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Practical advises to protect yourself from spam

  1. Choose your username.
    When choosing new email address try not to use simple, easy guessable usernames like john, cat, luis, staff etc. Diversify.
  2. Manage the address intelligently.
    If you have a fresh email address spammers don't know about try to manage it intelligently from the very beginning. If you don't want spam on this address then do not give it on registration forms on suspicious sites and don't publish it on web sites.
  3. Use several addresses.
    Have different email addresses for different purposes. For example, one for your friends and work (you may want to have business email address different from one you give to your friends), another one for your web page, yet another one for registering to free services on the web sites. Particular attention should be paid to email addresses for your web site and to those for registering to free services on the web.
  4. Use disposable addresses.
    Use temporary email addresses when subscribing to mailing lists. You can use an alias to your main email address when subscribing to particular emailing list. After unsubsribing from that list or if you began seeing spam sent to that address you can simply delete the alias.
  5. Don't publish address on the web.
    Be careful when publishing email address on a web site. There are robots that search for email addresses on the web pages. If the address have to be published on a web site then you can use the following trick to protect it from automatic finding by robots: include your address in an image file (png, gif, jpeg). Robots can't read images. Also you can use mailing forms on site instead of giving your email address.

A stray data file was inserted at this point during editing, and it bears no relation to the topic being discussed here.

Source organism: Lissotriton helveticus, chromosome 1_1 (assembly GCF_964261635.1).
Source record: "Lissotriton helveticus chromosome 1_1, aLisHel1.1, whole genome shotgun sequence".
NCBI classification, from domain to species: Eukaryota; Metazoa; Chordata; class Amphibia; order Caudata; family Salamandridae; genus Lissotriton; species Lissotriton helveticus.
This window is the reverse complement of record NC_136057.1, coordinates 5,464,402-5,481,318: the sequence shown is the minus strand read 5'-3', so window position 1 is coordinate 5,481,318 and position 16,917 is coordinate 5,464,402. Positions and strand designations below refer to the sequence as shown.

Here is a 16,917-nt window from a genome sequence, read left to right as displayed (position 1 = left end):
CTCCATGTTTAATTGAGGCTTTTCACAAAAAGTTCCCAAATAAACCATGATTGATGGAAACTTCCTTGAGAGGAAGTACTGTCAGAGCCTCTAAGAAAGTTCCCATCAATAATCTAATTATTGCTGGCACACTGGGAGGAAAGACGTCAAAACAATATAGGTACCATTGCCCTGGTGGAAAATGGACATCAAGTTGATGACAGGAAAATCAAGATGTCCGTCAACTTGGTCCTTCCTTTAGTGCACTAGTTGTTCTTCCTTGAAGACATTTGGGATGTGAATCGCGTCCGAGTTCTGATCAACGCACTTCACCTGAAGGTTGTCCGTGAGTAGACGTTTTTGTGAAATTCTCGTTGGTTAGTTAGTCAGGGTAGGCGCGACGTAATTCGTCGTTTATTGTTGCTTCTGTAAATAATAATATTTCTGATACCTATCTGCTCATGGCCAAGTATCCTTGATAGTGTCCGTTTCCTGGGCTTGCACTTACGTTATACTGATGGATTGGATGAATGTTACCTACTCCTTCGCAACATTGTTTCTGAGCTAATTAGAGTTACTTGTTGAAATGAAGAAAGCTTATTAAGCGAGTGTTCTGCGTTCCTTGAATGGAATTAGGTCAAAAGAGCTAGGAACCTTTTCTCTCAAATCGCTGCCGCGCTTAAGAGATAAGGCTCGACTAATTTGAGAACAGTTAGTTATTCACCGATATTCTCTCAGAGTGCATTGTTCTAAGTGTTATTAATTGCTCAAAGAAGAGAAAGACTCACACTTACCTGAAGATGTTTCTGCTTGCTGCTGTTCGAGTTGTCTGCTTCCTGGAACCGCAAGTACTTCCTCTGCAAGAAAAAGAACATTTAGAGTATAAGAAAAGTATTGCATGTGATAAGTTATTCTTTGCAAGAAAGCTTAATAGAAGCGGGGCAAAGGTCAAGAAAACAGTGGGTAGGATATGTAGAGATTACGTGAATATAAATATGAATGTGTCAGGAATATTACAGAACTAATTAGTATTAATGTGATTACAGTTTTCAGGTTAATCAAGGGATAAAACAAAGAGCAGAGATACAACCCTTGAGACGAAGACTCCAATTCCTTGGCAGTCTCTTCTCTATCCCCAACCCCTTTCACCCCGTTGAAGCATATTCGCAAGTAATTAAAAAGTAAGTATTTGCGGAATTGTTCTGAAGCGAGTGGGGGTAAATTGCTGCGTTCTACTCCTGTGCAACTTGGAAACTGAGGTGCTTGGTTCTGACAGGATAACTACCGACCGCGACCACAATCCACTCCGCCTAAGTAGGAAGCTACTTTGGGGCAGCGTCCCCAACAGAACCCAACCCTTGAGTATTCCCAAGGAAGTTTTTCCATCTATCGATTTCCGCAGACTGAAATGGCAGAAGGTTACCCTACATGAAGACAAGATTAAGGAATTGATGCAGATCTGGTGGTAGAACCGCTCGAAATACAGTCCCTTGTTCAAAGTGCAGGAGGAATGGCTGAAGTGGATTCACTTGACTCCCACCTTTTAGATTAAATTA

6. Do not "unsubscribe" from spam mailing lists.
    If you know for sure that a particular message is spam then do not try to unsubscribe from it by clicking on "unsubscribe" links. By clicking on links or buttons you are informing the spammer there is a real person reading his spam messages. Even if your email address will be unsubscribed from that particular mailing list (unlikely event) it will be subscribed without your notice to other lists.
  7. Use text mode to read email.
    Try to not open spam messages at all. Message containing HTML code may have links accessing some items from a remote site. Opening such a message will inform the spammer controlling that site you have open his message. If you have an IMAP or webmail account select the message and delete it without opening. In case of a POP3 account install a message notifier that enables you to preview some basic information about email messages in your account (usually from address, subject, date, size and may be attachment names). A decent POP3 notifier will permit you to delete unwanted messages directly on the server. After that you can read the account normally. One quite good pop3 notifier is POP Peeper. If you have shell access to the mail server you can view your mail box with a simple non-mime client to view messages and delete junk.
  8. Use off-line mode to read email.
    If reading POP3 or IMAP account with Netscape or Mozilla prior to opening a message set the client to off-line mode.
  9. Return receipts selectively.
    Do not choose to automatically return receipts when you read email and if you know message is spam certainly don't give a receipt.
  10. Use antispam filters
    If you have shell access to the mail server you can create rules to filter spam, for example, using procmail. In case you have no shell access to the server you may write rules to filter email messages in your email client. In Netscape you can easily define rules to automatically filter incoming messages (move them to folders, change priority, delete etc.) according to message subject, from, cc or other fields or even on matching certain words or phrases in message body.